Nebraska Center for Writers

by Benjamin Vogt

After ten minutes I realize I’ve lost my touch. There’s no finesse in my cast, no wrist action. My fingers keep getting caught in the bail, I’ve already got two knots in the line that are restricting the distance I can throw. I turn around and can see the ripples of my dad’s one-of-a-kind Rapala top-water lure, one that probably belonged to his father, within six inches of the lily pads. It’s something the bass should be jumping at. I’ve got my trusted assortment of beetle spins, all different colors and shapes of spinners, the flat gloss of the reflection underwater which is supposed to mimic the sheen of helpless minnows adrift in the current. A few years back I used them to catch thirty crappies in a little over two hours as we trolled back and forth over deep water. That was before the great, mysterious kill of ’98, and the summer before I moved back home.
I try casting sideways, to slide in just in front of the pads. I end up ten feet short, but if I throw too hard I’ll snag the pads, and we’ll have to maneuver in, waste time, and commit a felony—in Minnesota any aquatic life in public waters is property of the state, and any removal or transplantation is forbidden. If you get caught. I’d only seen marshals on the lake a few times in ten years, but they’d stopped us once to make sure we had life jackets out within reach, that we had an extinguisher, fishing licenses.
We’ve slid fifty feet in ten minutes, the slurping hum of the trolling motor and the taps of my dad’s feet on the floor control constant, calculated like digital rain on sound- soothing machines. The trees become thinner, scattered between small houses and manicured lawns that spill down to the shore. Adirondack chairs and citronella lanterns are staked into the ground in crescents, inner tubes and inflated loungers weighed down by firewood near tied up boats. Willows rise and explode, fade branches down to the water like fireworks, tease the surface with leaves that draw “S” traces in the moving water. Geese land across the cove without calling directions, falling almost inaudibly like snow.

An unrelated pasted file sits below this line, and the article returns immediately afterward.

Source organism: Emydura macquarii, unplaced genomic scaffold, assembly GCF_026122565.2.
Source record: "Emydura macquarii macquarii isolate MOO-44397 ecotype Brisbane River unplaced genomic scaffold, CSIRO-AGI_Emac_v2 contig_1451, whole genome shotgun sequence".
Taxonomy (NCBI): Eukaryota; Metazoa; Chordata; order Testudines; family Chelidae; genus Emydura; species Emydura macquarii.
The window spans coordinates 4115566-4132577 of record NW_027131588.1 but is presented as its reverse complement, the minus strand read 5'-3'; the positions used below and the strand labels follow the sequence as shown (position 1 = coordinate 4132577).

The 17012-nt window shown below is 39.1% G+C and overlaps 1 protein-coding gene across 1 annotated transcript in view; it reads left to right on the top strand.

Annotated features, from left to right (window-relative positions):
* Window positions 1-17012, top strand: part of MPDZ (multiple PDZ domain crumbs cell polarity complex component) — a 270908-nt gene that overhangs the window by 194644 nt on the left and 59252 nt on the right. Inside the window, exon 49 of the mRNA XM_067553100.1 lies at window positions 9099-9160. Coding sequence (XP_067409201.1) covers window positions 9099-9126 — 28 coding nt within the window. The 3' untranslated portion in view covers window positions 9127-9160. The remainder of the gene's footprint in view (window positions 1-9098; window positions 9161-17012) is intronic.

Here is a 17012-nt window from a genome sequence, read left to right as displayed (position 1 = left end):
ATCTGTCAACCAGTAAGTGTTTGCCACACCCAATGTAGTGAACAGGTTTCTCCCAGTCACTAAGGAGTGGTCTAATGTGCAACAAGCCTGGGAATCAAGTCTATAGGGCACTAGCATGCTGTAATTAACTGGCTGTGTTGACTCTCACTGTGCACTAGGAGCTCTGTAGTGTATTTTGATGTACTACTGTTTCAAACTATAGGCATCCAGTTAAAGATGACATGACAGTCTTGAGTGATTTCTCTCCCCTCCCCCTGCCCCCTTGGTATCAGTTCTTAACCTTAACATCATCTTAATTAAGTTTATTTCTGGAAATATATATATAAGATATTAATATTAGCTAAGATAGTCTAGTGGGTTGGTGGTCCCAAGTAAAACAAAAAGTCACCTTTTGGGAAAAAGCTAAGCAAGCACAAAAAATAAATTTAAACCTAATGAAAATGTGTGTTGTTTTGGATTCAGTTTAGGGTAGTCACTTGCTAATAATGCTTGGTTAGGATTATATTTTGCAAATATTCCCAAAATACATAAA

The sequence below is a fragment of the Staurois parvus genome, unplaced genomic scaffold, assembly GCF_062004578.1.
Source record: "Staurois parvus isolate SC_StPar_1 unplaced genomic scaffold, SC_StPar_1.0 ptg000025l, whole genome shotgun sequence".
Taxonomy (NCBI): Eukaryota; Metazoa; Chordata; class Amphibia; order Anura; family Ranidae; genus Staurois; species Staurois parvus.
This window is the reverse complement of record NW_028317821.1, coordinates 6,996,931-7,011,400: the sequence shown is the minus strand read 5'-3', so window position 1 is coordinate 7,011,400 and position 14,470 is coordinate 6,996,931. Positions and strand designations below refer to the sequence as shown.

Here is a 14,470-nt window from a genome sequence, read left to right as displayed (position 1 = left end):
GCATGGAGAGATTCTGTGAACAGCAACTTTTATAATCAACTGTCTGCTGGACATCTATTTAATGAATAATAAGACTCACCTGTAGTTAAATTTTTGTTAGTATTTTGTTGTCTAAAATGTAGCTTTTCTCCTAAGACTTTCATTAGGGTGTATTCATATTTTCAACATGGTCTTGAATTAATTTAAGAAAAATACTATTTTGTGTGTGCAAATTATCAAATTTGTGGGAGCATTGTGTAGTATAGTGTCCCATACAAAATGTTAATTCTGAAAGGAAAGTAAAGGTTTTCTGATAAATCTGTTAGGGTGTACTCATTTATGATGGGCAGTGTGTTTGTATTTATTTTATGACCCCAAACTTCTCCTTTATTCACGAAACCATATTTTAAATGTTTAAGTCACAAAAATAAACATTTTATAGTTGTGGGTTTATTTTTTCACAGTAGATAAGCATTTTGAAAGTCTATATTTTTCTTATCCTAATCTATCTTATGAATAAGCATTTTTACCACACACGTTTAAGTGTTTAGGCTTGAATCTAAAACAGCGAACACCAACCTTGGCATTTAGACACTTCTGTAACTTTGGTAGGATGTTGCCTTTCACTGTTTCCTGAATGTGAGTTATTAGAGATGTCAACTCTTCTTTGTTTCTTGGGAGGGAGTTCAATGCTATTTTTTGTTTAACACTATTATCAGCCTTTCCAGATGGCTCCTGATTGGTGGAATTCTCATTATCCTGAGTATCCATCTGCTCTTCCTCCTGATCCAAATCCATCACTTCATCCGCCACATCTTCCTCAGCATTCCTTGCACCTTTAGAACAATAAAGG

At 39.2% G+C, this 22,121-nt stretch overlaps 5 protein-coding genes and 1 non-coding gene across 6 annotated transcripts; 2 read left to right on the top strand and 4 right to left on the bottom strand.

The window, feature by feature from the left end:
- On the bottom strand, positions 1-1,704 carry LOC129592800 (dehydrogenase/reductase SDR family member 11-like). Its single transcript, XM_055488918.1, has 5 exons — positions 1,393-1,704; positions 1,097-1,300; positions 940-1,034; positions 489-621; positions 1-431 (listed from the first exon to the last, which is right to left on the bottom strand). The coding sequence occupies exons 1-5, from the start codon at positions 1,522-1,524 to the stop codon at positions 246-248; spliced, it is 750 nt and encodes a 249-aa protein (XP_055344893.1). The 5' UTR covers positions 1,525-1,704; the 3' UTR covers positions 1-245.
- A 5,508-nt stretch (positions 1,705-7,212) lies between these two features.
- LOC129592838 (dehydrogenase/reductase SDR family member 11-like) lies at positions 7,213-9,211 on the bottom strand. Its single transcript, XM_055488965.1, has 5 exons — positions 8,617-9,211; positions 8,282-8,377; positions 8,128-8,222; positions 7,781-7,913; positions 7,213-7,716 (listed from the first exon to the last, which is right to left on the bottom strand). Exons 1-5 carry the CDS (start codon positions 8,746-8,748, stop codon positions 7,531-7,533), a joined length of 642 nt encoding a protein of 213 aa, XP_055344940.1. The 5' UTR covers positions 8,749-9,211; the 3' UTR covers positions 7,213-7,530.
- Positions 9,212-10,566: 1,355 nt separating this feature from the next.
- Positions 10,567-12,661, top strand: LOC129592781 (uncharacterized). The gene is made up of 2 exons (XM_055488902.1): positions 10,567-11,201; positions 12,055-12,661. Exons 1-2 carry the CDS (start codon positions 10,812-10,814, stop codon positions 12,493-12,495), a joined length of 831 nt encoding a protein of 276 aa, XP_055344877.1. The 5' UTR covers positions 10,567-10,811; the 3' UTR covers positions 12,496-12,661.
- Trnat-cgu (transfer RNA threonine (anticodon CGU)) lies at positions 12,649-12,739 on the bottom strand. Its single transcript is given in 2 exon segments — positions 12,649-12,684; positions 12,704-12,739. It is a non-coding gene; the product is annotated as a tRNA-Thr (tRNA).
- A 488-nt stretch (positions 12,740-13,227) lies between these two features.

My beetle spin pulls back through the water. I vary speed, let it sink for a second after it lands, coast it out from the pads and jerk through the weeds that separate my steady attack like the Atlantic Wall, then slow it down again in case something has followed it all the way to the white fiberglass hull, in case it was thinking seriously about the bait, but waiting for the right moment, the open door of pensive movement. I remain frozen, looking into the dark chocolate water, willing the olive drab shimmer of a bass’s topside, knowing that they don’t follow, but hit the bait at the moment of impact, and thinking today could be different, today averages could be outweighed by telekinesis. That’s how long it’d been since I last fished. Averages always hold.

Reprinted with permission
from "The Deep Middle"
Copyright © 2004
by Benjamin Vogt

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The Rock

Nebraska Center for Writers